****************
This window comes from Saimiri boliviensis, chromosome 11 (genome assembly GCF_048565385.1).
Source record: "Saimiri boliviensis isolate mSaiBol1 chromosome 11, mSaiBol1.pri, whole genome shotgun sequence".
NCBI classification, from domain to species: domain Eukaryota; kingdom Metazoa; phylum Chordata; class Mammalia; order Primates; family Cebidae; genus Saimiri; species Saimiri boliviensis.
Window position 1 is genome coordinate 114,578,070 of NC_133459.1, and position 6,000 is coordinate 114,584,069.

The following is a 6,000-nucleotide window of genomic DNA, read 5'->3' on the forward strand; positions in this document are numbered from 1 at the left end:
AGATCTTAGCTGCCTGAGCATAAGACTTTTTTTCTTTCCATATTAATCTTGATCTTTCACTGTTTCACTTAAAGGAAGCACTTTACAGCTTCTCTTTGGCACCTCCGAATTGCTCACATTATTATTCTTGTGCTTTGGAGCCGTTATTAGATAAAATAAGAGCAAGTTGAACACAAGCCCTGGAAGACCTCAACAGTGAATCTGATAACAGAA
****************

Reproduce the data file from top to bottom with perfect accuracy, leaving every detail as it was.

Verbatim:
This window comes from Saimiri boliviensis, chromosome 11 (genome assembly GCF_048565385.1).
Source record: "Saimiri boliviensis isolate mSaiBol1 chromosome 11, mSaiBol1.pri, whole genome shotgun sequence".
NCBI classification, from domain to species: domain Eukaryota; kingdom Metazoa; phylum Chordata; class Mammalia; order Primates; family Cebidae; genus Saimiri; species Saimiri boliviensis.
Window position 1 is genome coordinate 114,578,070 of NC_133459.1, and position 6,000 is coordinate 114,584,069.

The following is a 6,000-nucleotide window of genomic DNA, read 5'->3' on the forward strand; positions in this document are numbered from 1 at the left end:
AGATCTTAGCTGCCTGAGCATAAGACTTTTTTTCTTTCCATATTAATCTTGATCTTTCACTGTTTCACTTAAAGGAAGCACTTTACAGCTTCTCTTTGGCACCTCCGAATTGCTCACATTATTATTCTTGTGCTTTGGAGCCGTTATTAGATAAAATAAGAGCAAGTTGAACACAAGCCCTGGAAGACCTCAACAGTGAATCTGATAACAGAA